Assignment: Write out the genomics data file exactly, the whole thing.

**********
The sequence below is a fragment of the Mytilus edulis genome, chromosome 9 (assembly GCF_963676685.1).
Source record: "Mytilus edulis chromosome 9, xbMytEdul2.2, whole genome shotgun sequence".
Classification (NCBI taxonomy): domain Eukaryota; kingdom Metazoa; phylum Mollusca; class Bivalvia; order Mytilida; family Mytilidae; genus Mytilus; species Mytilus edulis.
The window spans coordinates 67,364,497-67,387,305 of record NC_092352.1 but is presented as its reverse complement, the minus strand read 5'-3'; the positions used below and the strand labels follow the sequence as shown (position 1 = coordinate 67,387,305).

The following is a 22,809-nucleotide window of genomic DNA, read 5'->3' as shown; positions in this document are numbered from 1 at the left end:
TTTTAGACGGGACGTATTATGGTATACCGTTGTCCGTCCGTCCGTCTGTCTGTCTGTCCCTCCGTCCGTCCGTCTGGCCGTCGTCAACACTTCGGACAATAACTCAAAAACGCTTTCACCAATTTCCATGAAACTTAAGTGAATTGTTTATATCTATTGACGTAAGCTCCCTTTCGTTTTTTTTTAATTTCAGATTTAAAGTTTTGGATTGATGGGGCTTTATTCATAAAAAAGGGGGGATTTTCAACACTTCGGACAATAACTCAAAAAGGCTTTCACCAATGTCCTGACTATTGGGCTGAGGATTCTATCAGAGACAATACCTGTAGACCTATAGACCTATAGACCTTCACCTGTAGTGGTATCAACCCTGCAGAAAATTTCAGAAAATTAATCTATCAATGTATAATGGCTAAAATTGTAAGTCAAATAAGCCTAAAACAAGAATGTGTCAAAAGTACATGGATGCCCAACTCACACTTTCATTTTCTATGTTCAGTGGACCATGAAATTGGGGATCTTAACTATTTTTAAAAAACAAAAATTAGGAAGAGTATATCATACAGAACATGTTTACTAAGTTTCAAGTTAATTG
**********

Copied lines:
The sequence below is a fragment of the Mytilus edulis genome, chromosome 9 (assembly GCF_963676685.1).
Source record: "Mytilus edulis chromosome 9, xbMytEdul2.2, whole genome shotgun sequence".
Classification (NCBI taxonomy): domain Eukaryota; kingdom Metazoa; phylum Mollusca; class Bivalvia; order Mytilida; family Mytilidae; genus Mytilus; species Mytilus edulis.
The window spans coordinates 67,364,497-67,387,305 of record NC_092352.1 but is presented as its reverse complement, the minus strand read 5'-3'; the positions used below and the strand labels follow the sequence as shown (position 1 = coordinate 67,387,305).

The following is a 22,809-nucleotide window of genomic DNA, read 5'->3' as shown; positions in this document are numbered from 1 at the left end:
TTTTAGACGGGACGTATTATGGTATACCGTTGTCCGTCCGTCCGTCTGTCTGTCTGTCCCTCCGTCCGTCCGTCTGGCCGTCGTCAACACTTCGGACAATAACTCAAAAACGCTTTCACCAATTTCCATGAAACTTAAGTGAATTGTTTATATCTATTGACGTAAGCTCCCTTTCGTTTTTTTTTAATTTCAGATTTAAAGTTTTGGATTGATGGGGCTTTATTCATAAAAAAGGGGGGATTTTCAACACTTCGGACAATAACTCAAAAAGGCTTTCACCAATGTCCTGACTATTGGGCTGAGGATTCTATCAGAGACAATACCTGTAGACCTATAGACCTATAGACCTTCACCTGTAGTGGTATCAACCCTGCAGAAAATTTCAGAAAATTAATCTATCAATGTATAATGGCTAAAATTGTAAGTCAAATAAGCCTAAAACAAGAATGTGTCAAAAGTACATGGATGCCCAACTCACACTTTCATTTTCTATGTTCAGTGGACCATGAAATTGGGGATCTTAACTATTTTTAAAAAACAAAAATTAGGAAGAGTATATCATACAGAACATGTTTACTAAGTTTCAAGTTAATTG